sunn 0)))/Boris

(Southern Lord 2006)sunn 0)))/Boris - Altar

SunnO))) & Boris' "Altar" is an album of contrast: heavy vs. light, medieval vs. futuristic, vocal vs. instrumental, song vs. sound. The liner notes of this five song CD stress that this album was a collaboration, as opposed to a split album, between drone metal Earth-worshipers Sunn and Japanese sludge rockers Boris. It is, in fact a joint effort, however it seems that Sunn overpowered whatever influence Boris had on the album. Multiple guests also make an appearance, namely Kim Thayil (ex-Soundgarden), Jesse Sykes (Jesse Sykes and the Sweet Hereafter), Joe Preston (Earth/Melvins/High on Fire), as well as Dylan Carlson and Steve Moore from Earth.

After several minutes of "Earth 2" worship, snippets of a heavy riff eventually surface in the first track, "Etna," just in time to be counteracted by a wailing slide guitar conclusion. On the second track, "N.L.T.," fluttering speakers and what almost sounds like bowed cymbals set the stage for an aural journey somewhere, but at 3 minutes and 49 seconds, the track is barely long enough to let the listener's mind be taken to wherever it was Sunn/Boris was going with this one. Just as the trance begins, the trance is broken.

The first two tracks sound like a typical Sunn album, however, by the third song, "The Sinking Belle (Blue Sheep)," piano joins the soundscape as lighter music slowly gallops across a dark plane and echoes with Jesse Sykes's breathy vocals singing solemnly for a song that almost sounds like Portishead doing country music. While "Etna," could have been intended for Earth 2, "The Sinking Belle (Blue Sheep)" sounds like something that could've been on Earth's "Hex: Or Printing in the Infernal Method" album.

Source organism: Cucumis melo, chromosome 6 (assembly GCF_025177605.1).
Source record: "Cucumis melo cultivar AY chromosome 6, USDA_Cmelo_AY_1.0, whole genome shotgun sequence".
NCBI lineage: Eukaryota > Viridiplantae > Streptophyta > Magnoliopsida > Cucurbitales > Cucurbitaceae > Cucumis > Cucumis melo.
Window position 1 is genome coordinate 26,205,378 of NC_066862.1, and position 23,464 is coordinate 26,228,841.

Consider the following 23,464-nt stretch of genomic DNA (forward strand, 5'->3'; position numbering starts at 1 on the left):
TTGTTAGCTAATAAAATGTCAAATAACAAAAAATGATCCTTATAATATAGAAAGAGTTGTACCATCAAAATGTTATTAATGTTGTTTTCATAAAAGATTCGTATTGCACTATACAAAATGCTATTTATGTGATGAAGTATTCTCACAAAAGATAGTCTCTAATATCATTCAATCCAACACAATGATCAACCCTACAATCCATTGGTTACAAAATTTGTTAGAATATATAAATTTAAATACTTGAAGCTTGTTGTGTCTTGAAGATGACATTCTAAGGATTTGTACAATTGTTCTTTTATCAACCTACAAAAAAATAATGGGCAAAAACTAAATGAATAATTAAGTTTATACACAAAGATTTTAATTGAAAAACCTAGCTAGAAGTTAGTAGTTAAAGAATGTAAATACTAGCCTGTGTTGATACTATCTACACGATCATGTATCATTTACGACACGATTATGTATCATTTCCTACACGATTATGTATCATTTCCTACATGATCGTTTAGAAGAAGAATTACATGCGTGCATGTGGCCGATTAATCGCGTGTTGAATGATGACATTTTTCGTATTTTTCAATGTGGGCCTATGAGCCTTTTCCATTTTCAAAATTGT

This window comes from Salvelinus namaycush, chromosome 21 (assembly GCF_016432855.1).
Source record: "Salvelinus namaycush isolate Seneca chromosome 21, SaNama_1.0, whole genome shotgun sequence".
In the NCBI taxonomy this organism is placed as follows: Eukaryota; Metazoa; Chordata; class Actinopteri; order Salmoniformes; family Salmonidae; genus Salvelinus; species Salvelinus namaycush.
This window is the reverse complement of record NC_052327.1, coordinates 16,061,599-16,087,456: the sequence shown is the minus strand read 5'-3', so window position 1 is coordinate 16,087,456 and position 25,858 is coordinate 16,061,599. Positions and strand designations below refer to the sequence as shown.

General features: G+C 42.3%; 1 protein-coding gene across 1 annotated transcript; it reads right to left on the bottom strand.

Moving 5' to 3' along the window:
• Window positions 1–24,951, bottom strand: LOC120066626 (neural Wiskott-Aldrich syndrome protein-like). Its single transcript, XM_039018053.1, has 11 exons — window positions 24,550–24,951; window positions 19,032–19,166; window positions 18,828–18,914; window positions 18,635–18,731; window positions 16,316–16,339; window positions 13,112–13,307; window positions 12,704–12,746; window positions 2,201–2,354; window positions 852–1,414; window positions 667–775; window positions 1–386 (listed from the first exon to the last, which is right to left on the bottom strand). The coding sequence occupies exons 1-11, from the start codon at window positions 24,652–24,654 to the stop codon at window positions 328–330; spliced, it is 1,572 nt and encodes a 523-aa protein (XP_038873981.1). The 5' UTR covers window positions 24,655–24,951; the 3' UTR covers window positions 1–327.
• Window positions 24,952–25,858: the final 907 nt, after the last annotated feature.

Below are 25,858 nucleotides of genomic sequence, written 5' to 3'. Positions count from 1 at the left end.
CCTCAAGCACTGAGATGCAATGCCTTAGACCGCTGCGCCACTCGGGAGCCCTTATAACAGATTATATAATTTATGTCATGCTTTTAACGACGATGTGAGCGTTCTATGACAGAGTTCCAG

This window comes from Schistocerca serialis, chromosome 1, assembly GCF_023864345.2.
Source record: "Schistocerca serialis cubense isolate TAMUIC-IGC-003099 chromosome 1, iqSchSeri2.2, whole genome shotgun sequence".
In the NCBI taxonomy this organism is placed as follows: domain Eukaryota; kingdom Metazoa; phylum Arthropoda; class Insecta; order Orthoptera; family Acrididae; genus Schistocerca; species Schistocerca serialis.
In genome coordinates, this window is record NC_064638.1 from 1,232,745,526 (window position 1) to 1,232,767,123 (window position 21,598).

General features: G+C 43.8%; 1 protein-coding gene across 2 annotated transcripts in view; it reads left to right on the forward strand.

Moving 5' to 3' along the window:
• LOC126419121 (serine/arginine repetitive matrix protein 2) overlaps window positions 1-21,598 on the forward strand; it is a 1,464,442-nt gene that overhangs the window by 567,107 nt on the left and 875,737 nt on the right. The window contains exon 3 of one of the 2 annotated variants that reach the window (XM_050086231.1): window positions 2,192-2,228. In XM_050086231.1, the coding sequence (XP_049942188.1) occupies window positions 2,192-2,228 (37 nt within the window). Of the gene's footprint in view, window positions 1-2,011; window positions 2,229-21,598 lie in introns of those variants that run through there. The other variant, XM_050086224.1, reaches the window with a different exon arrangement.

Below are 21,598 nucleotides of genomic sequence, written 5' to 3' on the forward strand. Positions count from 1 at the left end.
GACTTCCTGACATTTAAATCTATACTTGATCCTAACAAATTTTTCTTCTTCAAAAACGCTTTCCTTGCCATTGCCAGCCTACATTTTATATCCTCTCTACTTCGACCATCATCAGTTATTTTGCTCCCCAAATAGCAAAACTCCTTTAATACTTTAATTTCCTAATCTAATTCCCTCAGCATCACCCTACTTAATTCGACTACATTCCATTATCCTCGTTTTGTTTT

"Akuma No Kuma" starts off sounding like a diesel locomotive idling on the other side of a brick wall. Next, vocoder like vocals bring back memories of "Radioactivity" era Kraftwerk as drums and a siren-like synthesizer comes in. Eventually this is broken up by stately horns and a gong, with drums recorded totally "in the red." "Akuma No Kuma" evokes pictures of a palace court decorated in the style of the movie "Tron." On "Fried Eagle Mind," ringing, phase-shifted guitars flutter and crackle on this very Sonic-Youth-like song (this could have been on "A Thousand Leaves"). The pleasing noise and breathy vocals pleading the listener to dream may induce a sleep not unlike what the evil queen/witch intended for Snow White.

Although Kim Thayil guests on guitar on "Blood Swamp," you won't hear signature riffs like on those Soundgarden songs "Outshined," "Rusty Cage," nor even "Forth of July." No Kim Thayil warbly amphetamine-wah solos either. The song follows the formula of the album, which seems to be the combination of low drones, high tones, and ambience-enhancing effects. More of the same takes the album out to the end. The reviewed copy of this album does not contain the bonus track featuring Dylan Carlson, "Her Lips Were Wet With Venom."

While some of the sounds contrasted on this album were fresh and original, other songs were just a long-winded rehashing of what has been done in drone/ambient music before. "Altar" might just have a couple of interesting songs for the casual listener, such as "the Sinking Belle (Blue Sheep)" and "Akuma No Kuma," but most likely it will only be enjoyed by true fans of Sunn and Boris.


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